Donna- my experience with pain management has been like you described. I was given 23 days worth of medication so I had to go in every 23 days for a $300 visit when it should have been once a month. Then I was given multiple urine tests because they couldn’t find a record of my first 2, all came back fine but my insurance co was billed for each one, so there was some record I had the test . . . but, regarding the article, if sedation helps a patient get through a procedure that may help them, great. Let them have it. If they don’t want it, let them try it without it. Don’t we all suffer enough?

These Nerve Blocks and or Epidural Steroid Injections should be banned! They are a preamble to back fusion surgery and disability. They are a misguided attempt to treat a problem that does not exist based on the descriptions used to explain the pain.
1. You can’t see pain with a scanner which they use to determine where to inject.
2. Steroids caustic to the tissue of the spinal column. They will cause a type of atrophy called Lipodystrophy and irritate and inflame the linings around the spine called Arachnoiditis. google those words.
3. Pain does not emanate from the spine, nerve or disc anyway so why treat these structures.
4. There are other simple safe vetted and more natural therapeutic options which are myofascial release therapy with hands-on and needles
5. The consent form you signed is probably incomplete and will misguide you to this procedure which is misinformed consent and I would suggest you consult with an attorney.

The issue with any procedure is that too many times it becomes standard protocol without taking a patient’s individual needs in mind. Combine this with the profit aspect of, say first providing sedation it’s just more money spent–especially since for many now because of the new healthcare, sedating before may become more commonplace.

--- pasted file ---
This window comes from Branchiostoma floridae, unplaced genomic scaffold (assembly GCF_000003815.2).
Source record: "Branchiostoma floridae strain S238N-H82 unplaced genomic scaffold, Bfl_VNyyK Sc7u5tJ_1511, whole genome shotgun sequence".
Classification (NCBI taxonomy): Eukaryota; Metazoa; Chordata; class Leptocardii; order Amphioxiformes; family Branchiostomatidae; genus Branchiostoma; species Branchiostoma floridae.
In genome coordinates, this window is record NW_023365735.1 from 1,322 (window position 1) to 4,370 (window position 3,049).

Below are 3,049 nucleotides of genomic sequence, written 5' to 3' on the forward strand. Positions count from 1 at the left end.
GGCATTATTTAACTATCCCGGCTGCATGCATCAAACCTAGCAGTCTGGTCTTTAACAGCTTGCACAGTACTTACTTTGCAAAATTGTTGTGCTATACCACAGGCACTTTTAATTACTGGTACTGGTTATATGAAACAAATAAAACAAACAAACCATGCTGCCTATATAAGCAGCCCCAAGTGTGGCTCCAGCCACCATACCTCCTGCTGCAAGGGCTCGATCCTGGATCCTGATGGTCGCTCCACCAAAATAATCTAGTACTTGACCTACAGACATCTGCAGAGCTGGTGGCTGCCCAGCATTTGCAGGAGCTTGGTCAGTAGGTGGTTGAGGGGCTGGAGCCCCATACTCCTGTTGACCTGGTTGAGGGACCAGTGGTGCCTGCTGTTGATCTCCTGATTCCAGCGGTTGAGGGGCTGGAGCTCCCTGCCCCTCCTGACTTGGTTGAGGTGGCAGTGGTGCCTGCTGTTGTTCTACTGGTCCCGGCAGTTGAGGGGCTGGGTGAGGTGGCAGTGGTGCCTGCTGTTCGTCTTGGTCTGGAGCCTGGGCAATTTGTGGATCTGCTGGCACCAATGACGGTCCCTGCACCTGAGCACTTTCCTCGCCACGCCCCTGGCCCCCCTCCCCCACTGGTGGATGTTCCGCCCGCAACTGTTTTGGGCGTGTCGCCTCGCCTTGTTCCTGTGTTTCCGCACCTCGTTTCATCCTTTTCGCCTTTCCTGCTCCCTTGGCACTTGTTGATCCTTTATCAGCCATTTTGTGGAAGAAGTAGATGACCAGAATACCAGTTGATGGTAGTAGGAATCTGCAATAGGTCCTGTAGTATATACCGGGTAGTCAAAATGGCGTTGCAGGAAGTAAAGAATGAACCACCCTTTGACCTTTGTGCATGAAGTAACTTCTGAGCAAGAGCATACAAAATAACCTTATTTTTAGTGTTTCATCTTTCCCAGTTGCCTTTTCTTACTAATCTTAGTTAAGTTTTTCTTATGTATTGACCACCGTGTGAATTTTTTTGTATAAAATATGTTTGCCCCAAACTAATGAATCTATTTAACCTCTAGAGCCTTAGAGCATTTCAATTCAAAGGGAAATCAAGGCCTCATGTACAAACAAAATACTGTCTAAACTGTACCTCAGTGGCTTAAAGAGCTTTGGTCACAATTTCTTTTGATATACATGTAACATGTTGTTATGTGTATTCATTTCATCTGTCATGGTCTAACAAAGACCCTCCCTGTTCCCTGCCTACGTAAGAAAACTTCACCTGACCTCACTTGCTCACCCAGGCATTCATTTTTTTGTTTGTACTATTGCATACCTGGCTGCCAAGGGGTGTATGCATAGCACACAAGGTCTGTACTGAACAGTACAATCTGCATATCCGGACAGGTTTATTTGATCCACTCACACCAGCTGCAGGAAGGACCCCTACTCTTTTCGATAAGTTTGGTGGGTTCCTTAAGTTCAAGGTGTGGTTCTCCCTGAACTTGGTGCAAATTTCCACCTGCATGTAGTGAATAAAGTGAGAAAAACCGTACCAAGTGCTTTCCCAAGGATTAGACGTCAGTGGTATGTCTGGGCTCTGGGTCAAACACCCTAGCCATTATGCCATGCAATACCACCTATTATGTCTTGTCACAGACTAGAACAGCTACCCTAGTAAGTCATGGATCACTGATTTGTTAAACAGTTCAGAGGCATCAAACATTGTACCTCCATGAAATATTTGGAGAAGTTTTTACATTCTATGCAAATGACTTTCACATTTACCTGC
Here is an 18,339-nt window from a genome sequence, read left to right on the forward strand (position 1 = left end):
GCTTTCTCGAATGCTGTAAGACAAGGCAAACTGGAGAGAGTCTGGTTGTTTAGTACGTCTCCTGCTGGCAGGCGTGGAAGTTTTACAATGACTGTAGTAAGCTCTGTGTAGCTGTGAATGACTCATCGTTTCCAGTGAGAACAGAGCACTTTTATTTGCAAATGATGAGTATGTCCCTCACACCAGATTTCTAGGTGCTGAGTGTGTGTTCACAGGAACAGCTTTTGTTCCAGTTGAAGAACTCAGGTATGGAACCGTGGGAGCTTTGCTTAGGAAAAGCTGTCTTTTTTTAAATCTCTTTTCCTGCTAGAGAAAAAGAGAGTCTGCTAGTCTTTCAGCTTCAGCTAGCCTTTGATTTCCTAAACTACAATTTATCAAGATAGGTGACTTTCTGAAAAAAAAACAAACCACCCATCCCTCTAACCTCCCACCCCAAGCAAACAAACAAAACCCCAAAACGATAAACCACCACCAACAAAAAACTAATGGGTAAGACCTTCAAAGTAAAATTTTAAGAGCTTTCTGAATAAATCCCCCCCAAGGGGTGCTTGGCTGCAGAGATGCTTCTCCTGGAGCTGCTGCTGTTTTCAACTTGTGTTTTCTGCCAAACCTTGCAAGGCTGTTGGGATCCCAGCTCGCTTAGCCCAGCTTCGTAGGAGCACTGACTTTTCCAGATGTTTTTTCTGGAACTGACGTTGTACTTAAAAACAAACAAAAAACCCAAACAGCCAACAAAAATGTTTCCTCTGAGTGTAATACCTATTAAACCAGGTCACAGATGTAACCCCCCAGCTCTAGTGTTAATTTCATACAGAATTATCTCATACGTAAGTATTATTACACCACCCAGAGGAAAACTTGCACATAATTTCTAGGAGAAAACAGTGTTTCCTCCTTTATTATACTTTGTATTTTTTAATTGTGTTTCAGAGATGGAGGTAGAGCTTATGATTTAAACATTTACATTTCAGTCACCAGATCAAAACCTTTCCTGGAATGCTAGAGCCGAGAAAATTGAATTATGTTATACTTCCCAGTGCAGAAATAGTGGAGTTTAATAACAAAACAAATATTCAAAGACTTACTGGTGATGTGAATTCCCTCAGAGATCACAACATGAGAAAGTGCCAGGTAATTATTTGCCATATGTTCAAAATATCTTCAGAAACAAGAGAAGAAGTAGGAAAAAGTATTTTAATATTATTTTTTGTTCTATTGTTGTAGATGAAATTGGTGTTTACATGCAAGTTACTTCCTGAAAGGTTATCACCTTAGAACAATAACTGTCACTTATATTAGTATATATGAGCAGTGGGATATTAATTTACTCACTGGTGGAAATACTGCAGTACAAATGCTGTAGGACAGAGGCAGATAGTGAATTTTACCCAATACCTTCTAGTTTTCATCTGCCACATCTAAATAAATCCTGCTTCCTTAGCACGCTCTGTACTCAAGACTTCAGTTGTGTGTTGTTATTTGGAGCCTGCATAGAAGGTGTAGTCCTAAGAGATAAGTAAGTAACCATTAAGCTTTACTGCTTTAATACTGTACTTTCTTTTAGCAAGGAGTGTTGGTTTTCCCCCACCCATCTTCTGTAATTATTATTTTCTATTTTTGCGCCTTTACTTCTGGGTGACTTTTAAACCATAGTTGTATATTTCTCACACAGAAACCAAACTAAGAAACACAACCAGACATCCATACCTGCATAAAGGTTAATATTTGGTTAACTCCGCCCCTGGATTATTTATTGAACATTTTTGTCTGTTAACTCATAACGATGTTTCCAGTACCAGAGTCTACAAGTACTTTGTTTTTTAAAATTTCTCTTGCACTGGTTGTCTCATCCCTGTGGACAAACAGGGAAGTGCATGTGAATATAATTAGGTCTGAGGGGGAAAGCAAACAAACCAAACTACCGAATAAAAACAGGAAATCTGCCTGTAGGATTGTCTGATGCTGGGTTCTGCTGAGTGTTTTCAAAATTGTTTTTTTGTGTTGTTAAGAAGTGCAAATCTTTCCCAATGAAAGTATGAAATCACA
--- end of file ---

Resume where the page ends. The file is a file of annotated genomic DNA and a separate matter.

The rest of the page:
I, for one, would like some sedation first if the nerve block was going to be painful.

Has Steven P. Cohen actually received a nerve block without sedation? I bet he hasn’t. Hurts like holy hell! I’ll never get one again without being sedated, and I need them on a fairly regular basis. It’s true, they only work for a limited time, but during the time that they work, my life is literally transformed! Without that nerve block, I’m tied to a walker, and have been for years. I’m 46. With the nerve block, I can get around just fine with only my cane for balance, and my back is pain-free while it lasts. It’s a blessing that I won’t give up on, and my pain docs aren’t forcing me to do it. I wish it had been suggested years ago!

Donna- It is cruel and degrading-but not surprising as I work with people in pain on a regular basis. Pain care in the U.S. is “a Willowbrook without walls”. It is remarkable just how little doctors know or care about people in pain. Typically, I have to get the doctor to diagnose my clients pain properly. The treatments provided are minimal. It reminds me of an old movie Oliver, where children in a large hall have to wait quietly while a nasty man throws some gruelish oatmeal from a giant vat into each of their bowls. What is even more remarkable to me is how people in pain put up with parlous pain care.

It’s money, money and more money for the Dr’s that do these procedures. Oh and the monthly UA tests too, more money.
I have heard that some doctors hold the injections over a patients head and demand they get them in order to receive opioids for pain.
A pain doctor I know, won’t give patients the effective doses of pain meds to try and force these shots on them. Just keep them about 2 pills short so the person stays at a 6 or 7 pain level, when they have been down to a 3 on correct doses. The office is run by an out patient surgery center. What do you think about this?

I had a nerve block for back paini a number of years ago. It worked so well that, when a friend asked “How is your back doing?” I responded “Why?” before I remembered I used to have such terrible back pain.
Once I read about the negatives of these injections, despite the unqualified success of the shot, I have never had another one. It is too scary, too many side effects.
As to sedation before and patients having benefit, one has to wonder how much the sedation’s lingering effects have to do with not being fully aware of pain.

New consciousness is needed by researchers, practitioners,
government and the public, if we are to get beyond the limitations of parlous pain care today. Unfortunately, many researchers and practitioners hold on to their cherished assumptions and believe they are on the right track. They believe with enough time and money their solutions cannot fail. So whether it is nerve blocks or anti-convulsants these treatments have die hard supporters- “true believers” who see no need to change their consciousness or tread new paths-and so we are stuck on limited solutions and people suffering from too much pain.